Photo Credit: Yonatan Sindel / Flash 90
Chief Rabbi of Jerusalem Shlomo Amar

Jerusalem Chief Rabbi Shlomo Amar will face mandatory quarantine later this week when he returns from a visit abroad to Singapore, Hebrew-language Israeli media reported on Sunday.

The requirement is one that is a precaution only, taken in light of the escalating global COVID-19 epidemic that is continuing to spread in the wake of the tens of thousands who have become ill with the Wuhan coronavirus, as it became known initially, in China.

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The rabbi is visiting Singapore to supervise the opening of the new Jewish cemetery there; he is expected to return to Israel later this week.

Singapore is on the list of nations named by Israel’s Health Ministry as high-risk locations from which travelers must enter a 14-day mandatory quarantine upon their return to the Jewish State.

When the former Sephardic Chief Rabbi of Israel returns to the country, he will be required to maintain a self-quarantine at his home for 14 days — the length of time it takes to determine whether he has caught the virus or not.

Israel’s Health Ministry recently expanded its mandatory quarantine regulations to travelers returning from Thailand, Hong Kong, Singapore and Macau, in addition to those arriving from China.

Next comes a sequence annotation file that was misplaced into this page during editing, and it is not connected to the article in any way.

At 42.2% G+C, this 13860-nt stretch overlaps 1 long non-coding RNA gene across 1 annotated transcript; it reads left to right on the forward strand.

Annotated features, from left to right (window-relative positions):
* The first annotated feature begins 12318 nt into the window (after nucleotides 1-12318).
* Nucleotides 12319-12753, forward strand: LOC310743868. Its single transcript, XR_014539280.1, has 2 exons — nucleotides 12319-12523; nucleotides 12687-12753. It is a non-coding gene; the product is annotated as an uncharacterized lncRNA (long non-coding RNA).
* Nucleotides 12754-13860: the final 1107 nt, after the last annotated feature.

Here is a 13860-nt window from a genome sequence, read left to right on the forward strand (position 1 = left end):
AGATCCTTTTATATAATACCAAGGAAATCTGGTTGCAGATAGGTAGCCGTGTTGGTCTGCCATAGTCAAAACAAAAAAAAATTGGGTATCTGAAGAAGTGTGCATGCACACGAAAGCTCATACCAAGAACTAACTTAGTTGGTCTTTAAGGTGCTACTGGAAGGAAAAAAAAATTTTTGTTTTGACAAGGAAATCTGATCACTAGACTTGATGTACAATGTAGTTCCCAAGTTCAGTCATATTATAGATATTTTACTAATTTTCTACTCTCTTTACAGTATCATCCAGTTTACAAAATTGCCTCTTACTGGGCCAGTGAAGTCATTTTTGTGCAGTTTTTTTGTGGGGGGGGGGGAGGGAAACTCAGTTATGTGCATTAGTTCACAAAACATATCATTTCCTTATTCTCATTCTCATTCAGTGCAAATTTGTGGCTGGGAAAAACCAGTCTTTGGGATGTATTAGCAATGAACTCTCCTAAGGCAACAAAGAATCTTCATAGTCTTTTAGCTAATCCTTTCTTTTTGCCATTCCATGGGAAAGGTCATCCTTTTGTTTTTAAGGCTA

In Taiwan, a man with no known history of traveling to mainland China has died of the coronavirus; the patient had an underlying medical history of diabetes and hepatitis B.

The total number of confirmed cases of the virus on the Diamond Princess cruise ship docked at Yokohama Port has risen to 355; when the ship began its quarantine there were more than 3,700 passengers and crew aboard the vessel.

Three Israeli passengers have become infected with the virus; an Israeli physician is on his way to Japan to accompany them through the treatment at the American hospital about an hour away from the ship. The other 12 Israeli passengers who remain on the vessel are hoping to be evacuated by the Israeli government and are staying in their cabins as much as possible, even rejecting offers to go out for “fresh air” an hour a day, due to concerns they might catch the illness.

More than 68,500 people have been infected, and at least 1,669 people have died worldwide, officials have said. Most have been in in the Hubei Province of China, the epicenter of the outbreak.

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Hana Levi Julian is a Middle East news analyst with a degree in Mass Communication and Journalism from Southern Connecticut State University. A past columnist with The Jewish Press and senior editor at Arutz 7, Ms. Julian has written for Babble.com, Chabad.org and other media outlets, in addition to her years working in broadcast journalism.